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Pennsylvania Rejected God in 1817

Pennsylvanians who listen to talk radio or conservative Christian clergy may get the impression that the United States was founded on God and Christianity, and that the separation of religion and government began in the 1960s when the U.S. Supreme Court banned teacher-led prayer in public classrooms.

Not so, says Pennsylvania Nonbelievers, a midstate atheist group, celebrating Constitution Day, Thursday, September 17, 2009. “While searching microfilm at the state archives this summer, we found an unexpected gem,” said Steven J. Neubauer, president of the York-based group.

“In February 1817,” Neubauer said, “a Pennsylvania state legislator named Rogers, who served on the House Vice and Immorality Committee, introduced a resolution urging the U.S. Congress to add references to God into the U.S. Constitution.”

The Harrisburg Chronicle, on March 3, 1817, reported that “Rogers adverted to the fact of all nations prefacing their public instruments with the acknowledgement of a God and a Providence, and that this Christian nation had not that acknowledgement in their Constitution.”

His colleagues in the House objected for several reasons, most notably, “that it was not right to mix religion with politics.”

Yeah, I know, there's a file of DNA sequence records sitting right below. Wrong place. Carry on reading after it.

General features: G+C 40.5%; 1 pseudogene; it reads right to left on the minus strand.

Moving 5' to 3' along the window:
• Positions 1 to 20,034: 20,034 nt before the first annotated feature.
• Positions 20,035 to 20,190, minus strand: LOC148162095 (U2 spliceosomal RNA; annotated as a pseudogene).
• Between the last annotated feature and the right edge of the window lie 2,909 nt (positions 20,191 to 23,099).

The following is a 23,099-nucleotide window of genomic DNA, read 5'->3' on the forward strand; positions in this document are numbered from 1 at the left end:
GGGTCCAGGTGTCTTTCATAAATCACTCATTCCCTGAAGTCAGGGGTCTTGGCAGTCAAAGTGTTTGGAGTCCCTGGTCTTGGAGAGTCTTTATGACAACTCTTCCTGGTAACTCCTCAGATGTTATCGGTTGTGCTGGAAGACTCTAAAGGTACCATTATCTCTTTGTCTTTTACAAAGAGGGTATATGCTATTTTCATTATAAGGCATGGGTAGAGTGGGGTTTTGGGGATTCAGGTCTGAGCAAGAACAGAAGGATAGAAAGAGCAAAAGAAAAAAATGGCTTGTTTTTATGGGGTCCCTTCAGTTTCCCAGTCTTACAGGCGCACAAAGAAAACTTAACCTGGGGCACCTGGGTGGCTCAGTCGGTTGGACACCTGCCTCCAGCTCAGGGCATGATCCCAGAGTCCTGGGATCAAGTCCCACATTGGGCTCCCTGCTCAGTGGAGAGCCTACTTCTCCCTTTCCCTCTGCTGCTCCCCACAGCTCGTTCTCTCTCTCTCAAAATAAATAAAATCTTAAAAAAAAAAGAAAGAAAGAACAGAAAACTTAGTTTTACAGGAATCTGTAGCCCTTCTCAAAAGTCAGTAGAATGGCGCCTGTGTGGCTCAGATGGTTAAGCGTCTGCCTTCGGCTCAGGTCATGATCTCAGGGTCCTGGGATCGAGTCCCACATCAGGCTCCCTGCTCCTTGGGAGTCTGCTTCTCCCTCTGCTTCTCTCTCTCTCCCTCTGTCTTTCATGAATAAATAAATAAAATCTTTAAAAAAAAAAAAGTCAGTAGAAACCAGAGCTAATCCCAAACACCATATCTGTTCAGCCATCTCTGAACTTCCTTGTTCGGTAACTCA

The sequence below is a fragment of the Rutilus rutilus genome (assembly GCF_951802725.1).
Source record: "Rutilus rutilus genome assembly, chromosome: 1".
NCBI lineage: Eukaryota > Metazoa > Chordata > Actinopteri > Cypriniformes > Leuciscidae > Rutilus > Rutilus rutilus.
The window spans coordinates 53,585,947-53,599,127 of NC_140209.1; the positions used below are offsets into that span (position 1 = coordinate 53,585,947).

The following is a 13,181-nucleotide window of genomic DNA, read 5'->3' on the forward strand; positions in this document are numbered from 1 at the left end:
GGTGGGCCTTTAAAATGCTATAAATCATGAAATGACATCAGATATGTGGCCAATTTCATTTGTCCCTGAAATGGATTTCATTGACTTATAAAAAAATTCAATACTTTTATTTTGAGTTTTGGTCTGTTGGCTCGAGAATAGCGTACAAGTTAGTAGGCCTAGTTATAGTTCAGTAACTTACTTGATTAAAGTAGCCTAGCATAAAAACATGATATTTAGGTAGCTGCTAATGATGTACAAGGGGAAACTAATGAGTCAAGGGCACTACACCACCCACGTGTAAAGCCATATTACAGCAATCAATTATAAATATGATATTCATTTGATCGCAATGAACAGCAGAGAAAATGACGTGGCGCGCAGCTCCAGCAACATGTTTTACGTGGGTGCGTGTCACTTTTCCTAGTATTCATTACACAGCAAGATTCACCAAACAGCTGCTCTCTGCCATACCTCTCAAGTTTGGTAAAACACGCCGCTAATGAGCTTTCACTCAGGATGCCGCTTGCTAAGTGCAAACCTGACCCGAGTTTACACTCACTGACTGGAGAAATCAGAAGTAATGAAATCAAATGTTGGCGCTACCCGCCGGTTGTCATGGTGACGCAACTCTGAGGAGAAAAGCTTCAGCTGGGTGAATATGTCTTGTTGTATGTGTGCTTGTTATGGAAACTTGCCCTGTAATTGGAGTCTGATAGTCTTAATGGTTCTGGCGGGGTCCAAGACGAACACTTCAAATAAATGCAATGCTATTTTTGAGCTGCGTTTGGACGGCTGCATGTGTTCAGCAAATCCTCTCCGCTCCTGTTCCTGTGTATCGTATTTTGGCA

According to the House reporter, Rogers argued “that there was nothing sectarian in this proposition, it only going to acknowledge a God and a Providence, which were recognized by all descriptions of Christians.”

Put to a vote, the resolution was roundly “negatived” (defeated)– Yeas 22, Nays 64.

“While most of those Harrisburg ‘nay-sayers’ were probably Christians, they realized the importance of keeping God out of government, and government out of God,” Neubauer claimed. “The same goes for the Founding Fathers, who, after much debate, intentionally omitted any mention of God, Creator, or Jesus in the U.S. Constitution. In fact, the only thing remotely religious is the way they dated it, according to the routine practice of that era, ‘In the year of our Lord.’ What were they expected to do– create a whole new calendar system just for official documents?”

“Today, the Constitution’s preamble still begins with the wonderfully secular ‘We the people,’ a phrase that correctly identifies the real source of America’s strength–its citizens, not a fictitious supernatural being,” said Neubauer. “The phrase also serves as a beacon of hope to oppressed peoples throughout the world.”

“If Rogers and his ilk had ultimately prevailed, the preamble would have started, ‘In the Name of God most Holy and most merciful,’ much like an Islamic chant. Pennsylvanians, and all Americans, should keep that in mind as they celebrate our Godless Constitution’s special day this Thursday,” added Carl H. Silverman, Capital Area Director of the group, who discovered the failed resolution.

Pennsylvania Nonbelievers, Inc. is central Pennsylvania’s leading organization of atheists, agnostics, and secular humanists, with regular meetings in York and Harrisburg, and is affiliated with American Atheists, Atheist Alliance International, and the Council for Secular Humanism.

(Submitted to local papers)

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